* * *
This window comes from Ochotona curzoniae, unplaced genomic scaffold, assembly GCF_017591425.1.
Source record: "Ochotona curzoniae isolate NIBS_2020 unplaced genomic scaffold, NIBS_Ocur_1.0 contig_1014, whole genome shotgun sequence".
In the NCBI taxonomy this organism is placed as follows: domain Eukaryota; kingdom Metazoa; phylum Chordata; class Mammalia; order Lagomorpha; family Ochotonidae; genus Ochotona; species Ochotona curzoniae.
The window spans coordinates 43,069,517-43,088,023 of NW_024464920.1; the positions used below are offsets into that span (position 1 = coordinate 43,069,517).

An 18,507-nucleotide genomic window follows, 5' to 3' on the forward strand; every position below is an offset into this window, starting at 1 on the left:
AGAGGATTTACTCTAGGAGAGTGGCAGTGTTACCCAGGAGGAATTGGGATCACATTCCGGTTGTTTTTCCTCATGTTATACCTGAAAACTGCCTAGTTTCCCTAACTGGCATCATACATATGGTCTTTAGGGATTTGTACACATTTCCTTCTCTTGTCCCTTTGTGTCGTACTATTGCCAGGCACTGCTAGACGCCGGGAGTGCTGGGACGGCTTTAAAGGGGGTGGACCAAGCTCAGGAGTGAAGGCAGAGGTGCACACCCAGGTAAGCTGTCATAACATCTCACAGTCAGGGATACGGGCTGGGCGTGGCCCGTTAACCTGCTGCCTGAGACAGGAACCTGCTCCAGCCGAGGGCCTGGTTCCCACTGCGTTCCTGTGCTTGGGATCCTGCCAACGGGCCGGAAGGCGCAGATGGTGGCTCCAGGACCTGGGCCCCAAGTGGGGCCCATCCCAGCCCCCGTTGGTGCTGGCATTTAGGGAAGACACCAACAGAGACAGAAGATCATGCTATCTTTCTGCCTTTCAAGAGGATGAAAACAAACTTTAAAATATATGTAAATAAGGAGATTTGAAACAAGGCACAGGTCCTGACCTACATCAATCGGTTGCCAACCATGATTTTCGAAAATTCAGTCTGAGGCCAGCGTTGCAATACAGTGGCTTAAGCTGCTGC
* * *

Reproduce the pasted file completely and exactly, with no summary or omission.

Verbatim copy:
This window comes from Ochotona curzoniae, unplaced genomic scaffold, assembly GCF_017591425.1.
Source record: "Ochotona curzoniae isolate NIBS_2020 unplaced genomic scaffold, NIBS_Ocur_1.0 contig_1014, whole genome shotgun sequence".
In the NCBI taxonomy this organism is placed as follows: domain Eukaryota; kingdom Metazoa; phylum Chordata; class Mammalia; order Lagomorpha; family Ochotonidae; genus Ochotona; species Ochotona curzoniae.
The window spans coordinates 43,069,517-43,088,023 of NW_024464920.1; the positions used below are offsets into that span (position 1 = coordinate 43,069,517).

An 18,507-nucleotide genomic window follows, 5' to 3' on the forward strand; every position below is an offset into this window, starting at 1 on the left:
AGAGGATTTACTCTAGGAGAGTGGCAGTGTTACCCAGGAGGAATTGGGATCACATTCCGGTTGTTTTTCCTCATGTTATACCTGAAAACTGCCTAGTTTCCCTAACTGGCATCATACATATGGTCTTTAGGGATTTGTACACATTTCCTTCTCTTGTCCCTTTGTGTCGTACTATTGCCAGGCACTGCTAGACGCCGGGAGTGCTGGGACGGCTTTAAAGGGGGTGGACCAAGCTCAGGAGTGAAGGCAGAGGTGCACACCCAGGTAAGCTGTCATAACATCTCACAGTCAGGGATACGGGCTGGGCGTGGCCCGTTAACCTGCTGCCTGAGACAGGAACCTGCTCCAGCCGAGGGCCTGGTTCCCACTGCGTTCCTGTGCTTGGGATCCTGCCAACGGGCCGGAAGGCGCAGATGGTGGCTCCAGGACCTGGGCCCCAAGTGGGGCCCATCCCAGCCCCCGTTGGTGCTGGCATTTAGGGAAGACACCAACAGAGACAGAAGATCATGCTATCTTTCTGCCTTTCAAGAGGATGAAAACAAACTTTAAAATATATGTAAATAAGGAGATTTGAAACAAGGCACAGGTCCTGACCTACATCAATCGGTTGCCAACCATGATTTTCGAAAATTCAGTCTGAGGCCAGCGTTGCAATACAGTGGCTTAAGCTGCTGC